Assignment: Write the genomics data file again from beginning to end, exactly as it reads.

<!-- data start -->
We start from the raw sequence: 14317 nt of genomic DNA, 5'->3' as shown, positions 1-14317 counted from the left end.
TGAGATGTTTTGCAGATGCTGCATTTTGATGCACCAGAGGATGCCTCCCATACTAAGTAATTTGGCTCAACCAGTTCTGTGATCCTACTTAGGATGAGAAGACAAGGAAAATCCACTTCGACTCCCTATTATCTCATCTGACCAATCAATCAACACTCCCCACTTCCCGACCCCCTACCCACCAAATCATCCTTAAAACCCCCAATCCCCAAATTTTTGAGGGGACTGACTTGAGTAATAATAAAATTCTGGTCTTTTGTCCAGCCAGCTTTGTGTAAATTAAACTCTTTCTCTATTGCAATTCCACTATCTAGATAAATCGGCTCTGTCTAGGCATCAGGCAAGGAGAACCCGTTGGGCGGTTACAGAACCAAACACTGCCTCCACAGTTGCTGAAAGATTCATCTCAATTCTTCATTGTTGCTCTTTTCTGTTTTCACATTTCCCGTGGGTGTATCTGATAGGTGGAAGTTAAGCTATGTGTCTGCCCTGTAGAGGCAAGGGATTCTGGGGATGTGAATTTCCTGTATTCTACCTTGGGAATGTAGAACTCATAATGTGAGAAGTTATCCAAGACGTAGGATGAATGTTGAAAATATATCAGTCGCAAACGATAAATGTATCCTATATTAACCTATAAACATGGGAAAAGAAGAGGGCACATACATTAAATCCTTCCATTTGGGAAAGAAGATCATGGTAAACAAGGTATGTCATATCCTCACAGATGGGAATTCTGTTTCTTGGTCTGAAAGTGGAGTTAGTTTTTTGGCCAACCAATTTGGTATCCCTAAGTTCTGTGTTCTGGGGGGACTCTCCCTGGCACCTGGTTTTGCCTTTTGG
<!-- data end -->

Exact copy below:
We start from the raw sequence: 14317 nt of genomic DNA, 5'->3' as shown, positions 1-14317 counted from the left end.
TGAGATGTTTTGCAGATGCTGCATTTTGATGCACCAGAGGATGCCTCCCATACTAAGTAATTTGGCTCAACCAGTTCTGTGATCCTACTTAGGATGAGAAGACAAGGAAAATCCACTTCGACTCCCTATTATCTCATCTGACCAATCAATCAACACTCCCCACTTCCCGACCCCCTACCCACCAAATCATCCTTAAAACCCCCAATCCCCAAATTTTTGAGGGGACTGACTTGAGTAATAATAAAATTCTGGTCTTTTGTCCAGCCAGCTTTGTGTAAATTAAACTCTTTCTCTATTGCAATTCCACTATCTAGATAAATCGGCTCTGTCTAGGCATCAGGCAAGGAGAACCCGTTGGGCGGTTACAGAACCAAACACTGCCTCCACAGTTGCTGAAAGATTCATCTCAATTCTTCATTGTTGCTCTTTTCTGTTTTCACATTTCCCGTGGGTGTATCTGATAGGTGGAAGTTAAGCTATGTGTCTGCCCTGTAGAGGCAAGGGATTCTGGGGATGTGAATTTCCTGTATTCTACCTTGGGAATGTAGAACTCATAATGTGAGAAGTTATCCAAGACGTAGGATGAATGTTGAAAATATATCAGTCGCAAACGATAAATGTATCCTATATTAACCTATAAACATGGGAAAAGAAGAGGGCACATACATTAAATCCTTCCATTTGGGAAAGAAGATCATGGTAAACAAGGTATGTCATATCCTCACAGATGGGAATTCTGTTTCTTGGTCTGAAAGTGGAGTTAGTTTTTTGGCCAACCAATTTGGTATCCCTAAGTTCTGTGTTCTGGGGGGACTCTCCCTGGCACCTGGTTTTGCCTTTTGG